In Palermo, a historic-iconic location, Palazzo Butera, is opened to the public with the objective of becoming a new epicenter of art and culture. This is the challenge met by Francesca and Massimo Valsecchi, who have transformed the building into a generous house-museum-laboratory for the city
General coordination Marco Giammona – Architectural and museum design Giovanni Cappelletti
Work supervision Giovanni Cappelletti, Marco Giammona, Tomaso Garigliano
Collaborators Dario De Benedictis, Salvatore Pagnotta with Alexia Messina, Amalia Randazzo
Structural design Alessandra Giammona, Marco Giammona, Dino Spitalieri – Physical plant design Giuseppe di Natale (collaborator Giampiero Urone) – Construction ATI Gangi Impianti s.r.l./Emmecci s.r.l. – Technical supervisor Santino Patti – Technical director Roberto Ciralli – Restoration Vittoria Maniscalco – Worksite foreman Gaetano Alaimo – Security coordinator Giuseppe Angilello
Photos Alberto Ferrero – Article Antonella Boisi
“My hope is that the palazzo can become a new gate on the sea for the historical center of Palermo, because art, history and culture can become a new source of life for the city,” says Massimo Valsecchi, collector, patron and deus ex machina of the project of restoration and transformation of Palazzo Butera.
The building located in the heart of the historic Kalsa district was made starting in 1692, based on a project by Giacomo Amato, and it is one of the most fascinating estates in all of Sicily due to its imposing Baroque design and its magnificent decorations.
Massimo Valsecchi purchased it, together with his wife Francesca Frua De Angeli, in 2015. The palazzo – still a construction site, at the moment – is being partially opened to the public in its new role as a museum space in coordination with Manifesta 12 Palermo (the traveling contemporary art biennial, from 16 June to 4 November 2018), but it will live on well beyond these dates, with a concrete, detailed commitment to multiple phases that will continue in the future.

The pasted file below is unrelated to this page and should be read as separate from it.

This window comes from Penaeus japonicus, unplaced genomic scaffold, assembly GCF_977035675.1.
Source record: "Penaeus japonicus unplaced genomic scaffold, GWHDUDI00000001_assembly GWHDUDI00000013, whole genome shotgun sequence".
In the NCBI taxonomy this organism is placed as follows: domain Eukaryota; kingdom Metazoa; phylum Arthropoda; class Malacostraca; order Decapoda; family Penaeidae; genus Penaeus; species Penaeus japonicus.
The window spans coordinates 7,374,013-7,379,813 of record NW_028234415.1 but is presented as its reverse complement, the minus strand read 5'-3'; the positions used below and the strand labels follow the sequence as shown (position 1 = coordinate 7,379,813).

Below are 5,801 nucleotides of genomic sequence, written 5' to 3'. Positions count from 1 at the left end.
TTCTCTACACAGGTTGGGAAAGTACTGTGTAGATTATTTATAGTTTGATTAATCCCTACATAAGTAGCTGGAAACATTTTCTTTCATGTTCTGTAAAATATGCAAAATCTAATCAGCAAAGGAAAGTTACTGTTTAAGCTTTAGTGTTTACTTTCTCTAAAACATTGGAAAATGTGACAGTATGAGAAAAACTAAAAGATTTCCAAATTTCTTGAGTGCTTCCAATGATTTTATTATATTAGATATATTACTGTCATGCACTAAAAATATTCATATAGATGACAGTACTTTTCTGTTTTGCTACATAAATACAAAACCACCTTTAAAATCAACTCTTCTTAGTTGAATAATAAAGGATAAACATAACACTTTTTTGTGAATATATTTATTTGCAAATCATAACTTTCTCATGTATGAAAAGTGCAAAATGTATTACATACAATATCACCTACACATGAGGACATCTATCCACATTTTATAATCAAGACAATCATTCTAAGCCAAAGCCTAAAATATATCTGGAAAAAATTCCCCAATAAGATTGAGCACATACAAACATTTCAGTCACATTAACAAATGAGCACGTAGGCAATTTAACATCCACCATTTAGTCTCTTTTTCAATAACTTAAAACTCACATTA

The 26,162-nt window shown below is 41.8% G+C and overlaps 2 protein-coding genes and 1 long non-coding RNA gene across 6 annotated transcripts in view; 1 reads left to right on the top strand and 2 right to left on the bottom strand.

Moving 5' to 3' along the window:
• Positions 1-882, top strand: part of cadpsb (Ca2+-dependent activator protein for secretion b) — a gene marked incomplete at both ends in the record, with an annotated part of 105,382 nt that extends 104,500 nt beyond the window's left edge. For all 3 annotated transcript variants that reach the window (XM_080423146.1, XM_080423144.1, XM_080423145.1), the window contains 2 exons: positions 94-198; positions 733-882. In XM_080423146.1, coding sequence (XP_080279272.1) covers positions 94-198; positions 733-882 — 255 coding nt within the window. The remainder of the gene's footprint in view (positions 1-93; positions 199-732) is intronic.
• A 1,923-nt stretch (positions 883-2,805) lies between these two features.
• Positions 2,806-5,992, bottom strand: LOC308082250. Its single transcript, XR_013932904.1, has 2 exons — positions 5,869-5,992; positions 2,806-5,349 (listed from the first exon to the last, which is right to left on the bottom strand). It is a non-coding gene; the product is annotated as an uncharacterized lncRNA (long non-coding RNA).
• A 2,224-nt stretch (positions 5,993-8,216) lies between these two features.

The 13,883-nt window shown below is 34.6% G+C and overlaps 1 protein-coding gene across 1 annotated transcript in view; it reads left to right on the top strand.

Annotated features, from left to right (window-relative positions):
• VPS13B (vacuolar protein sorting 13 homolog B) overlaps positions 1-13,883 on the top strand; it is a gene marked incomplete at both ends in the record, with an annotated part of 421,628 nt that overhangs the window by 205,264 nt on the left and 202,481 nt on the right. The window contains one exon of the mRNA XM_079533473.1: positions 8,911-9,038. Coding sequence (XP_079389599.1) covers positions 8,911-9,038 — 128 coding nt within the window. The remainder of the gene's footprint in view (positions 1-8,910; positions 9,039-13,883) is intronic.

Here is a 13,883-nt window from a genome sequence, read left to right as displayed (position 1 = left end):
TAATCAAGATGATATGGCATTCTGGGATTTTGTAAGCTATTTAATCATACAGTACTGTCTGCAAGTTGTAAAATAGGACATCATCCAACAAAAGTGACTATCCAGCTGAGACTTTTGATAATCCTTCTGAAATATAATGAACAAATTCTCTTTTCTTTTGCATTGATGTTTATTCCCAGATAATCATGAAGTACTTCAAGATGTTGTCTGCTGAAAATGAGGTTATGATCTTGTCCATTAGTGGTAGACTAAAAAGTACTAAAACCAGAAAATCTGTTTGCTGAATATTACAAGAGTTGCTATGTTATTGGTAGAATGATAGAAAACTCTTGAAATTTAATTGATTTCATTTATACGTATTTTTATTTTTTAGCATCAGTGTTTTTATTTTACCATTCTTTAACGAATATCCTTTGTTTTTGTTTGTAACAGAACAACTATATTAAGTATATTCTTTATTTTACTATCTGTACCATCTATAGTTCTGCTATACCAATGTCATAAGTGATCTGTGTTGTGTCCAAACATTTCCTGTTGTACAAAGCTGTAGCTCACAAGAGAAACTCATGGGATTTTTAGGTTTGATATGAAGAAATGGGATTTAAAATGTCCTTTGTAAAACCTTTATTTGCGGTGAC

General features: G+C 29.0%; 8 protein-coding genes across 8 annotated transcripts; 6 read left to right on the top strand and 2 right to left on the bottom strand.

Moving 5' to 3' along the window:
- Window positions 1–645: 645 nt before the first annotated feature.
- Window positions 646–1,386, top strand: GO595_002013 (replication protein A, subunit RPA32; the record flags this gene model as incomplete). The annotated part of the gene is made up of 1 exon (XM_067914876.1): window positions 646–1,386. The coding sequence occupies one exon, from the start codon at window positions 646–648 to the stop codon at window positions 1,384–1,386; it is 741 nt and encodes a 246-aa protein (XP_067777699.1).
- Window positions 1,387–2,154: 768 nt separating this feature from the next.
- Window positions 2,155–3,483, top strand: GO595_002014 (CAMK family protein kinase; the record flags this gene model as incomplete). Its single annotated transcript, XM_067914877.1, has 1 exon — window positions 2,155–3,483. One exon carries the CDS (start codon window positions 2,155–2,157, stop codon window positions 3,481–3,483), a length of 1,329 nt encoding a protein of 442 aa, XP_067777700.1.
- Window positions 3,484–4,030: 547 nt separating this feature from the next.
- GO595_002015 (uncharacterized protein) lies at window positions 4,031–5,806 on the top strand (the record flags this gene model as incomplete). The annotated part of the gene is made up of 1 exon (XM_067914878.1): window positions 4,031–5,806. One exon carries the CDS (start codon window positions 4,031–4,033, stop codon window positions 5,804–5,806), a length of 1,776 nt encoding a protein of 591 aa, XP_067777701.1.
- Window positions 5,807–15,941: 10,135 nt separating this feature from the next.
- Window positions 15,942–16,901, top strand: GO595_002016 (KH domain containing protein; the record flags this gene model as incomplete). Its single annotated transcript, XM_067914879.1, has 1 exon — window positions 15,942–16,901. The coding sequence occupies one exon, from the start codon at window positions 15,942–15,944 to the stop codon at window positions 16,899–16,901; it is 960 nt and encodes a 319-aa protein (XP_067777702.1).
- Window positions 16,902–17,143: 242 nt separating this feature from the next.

Giovanni Cappelletti has done the project of architectural and museum design in the conversion and restoration of the building, while the engineer Marco Giammona is responsible for the overall coordination and the structural design. Cappelletti, with two decades of experience in museum design, developed during the years in which he worked as a project manager in the studio of Mario Bellini, has been involved in two projects in Milan with Massimo Valsecchi, for the exhibition on Christopher Dresser at the Triennale (2001) and for the show Il Tesoro della Statale at Rotonda della Besana (2004). A long-term friendship that was the prelude for this great adventure.
Arch. Cappelletti, first of all why did the Valsecchis, in your view, after years of being based in London, choose precisely Palermo for this ‘virtuous project’ we can only hope will have many emulators?
“I think that in a moment in which major geo-political issues were emerging (from Brexit to the drama of migratory flows, in short), they understood the great potential of Palermo, the capital city of an island – Sicily – that in the middle of the Mediterranean has always been a place where the acceptance and integration of different peoples and cultures have represented foundation values of the city’s identity.
Today, more than in the past, this geographical centrality puts Sicily – and Palermo, as a result – in the condition of being able to play a role as THE place from which to begin to rethink European identity, starting with values of solidarity and inclusion, and basing that identity on the rediscovery of a cultural foundation shared by all the peoples of the Mediterranean, as the origin of a new, shared humanism.
This common base can be supplied by art, by its capacity to cast a crosswise gaze on phenomena, to speak directly to individual sensibilities, bypassing the filters and barriers each of us instinctively erects when it comes to comprehension of experiences ‘other’ than our own. For Francesca and Massimo Valsecchi art possesses a profound educational value, a shared value that crosses various sectors and the narrow enclosures of types of knowledge. For them, art has the fundamental function of encouraging the transmission of knowledge, precisely across a different intertwining of knowledge, awareness and experience.
This crosswise gaze finds a suitable level of expression in their collection of art objects. Through the juxtaposition of art objects, always of the highest quality but from different epochs and styles, it is possible to stimulate the formation of a visual approach that embraces and reconciles cultural differences. Hence the need to make this collection somehow public, to display it, and through it to indicate the possibility/necessity of a perspective that is open to a variety of experiences.
The purchase of Palazzo Butera responds to precisely this need. With its rather délabré appearance the building has been the starting point for a complex project that transforms the desire for grandeur and the arrogance of the princes who in the 1600s and 1700s wanted this palace, which with its length of 110 meters and area of 7000 square meters blocked the view of the sea, into a space open to the public, crossed by a route that mends the relationship between the sea and this part of the city: a gate open to the Mediterranean.”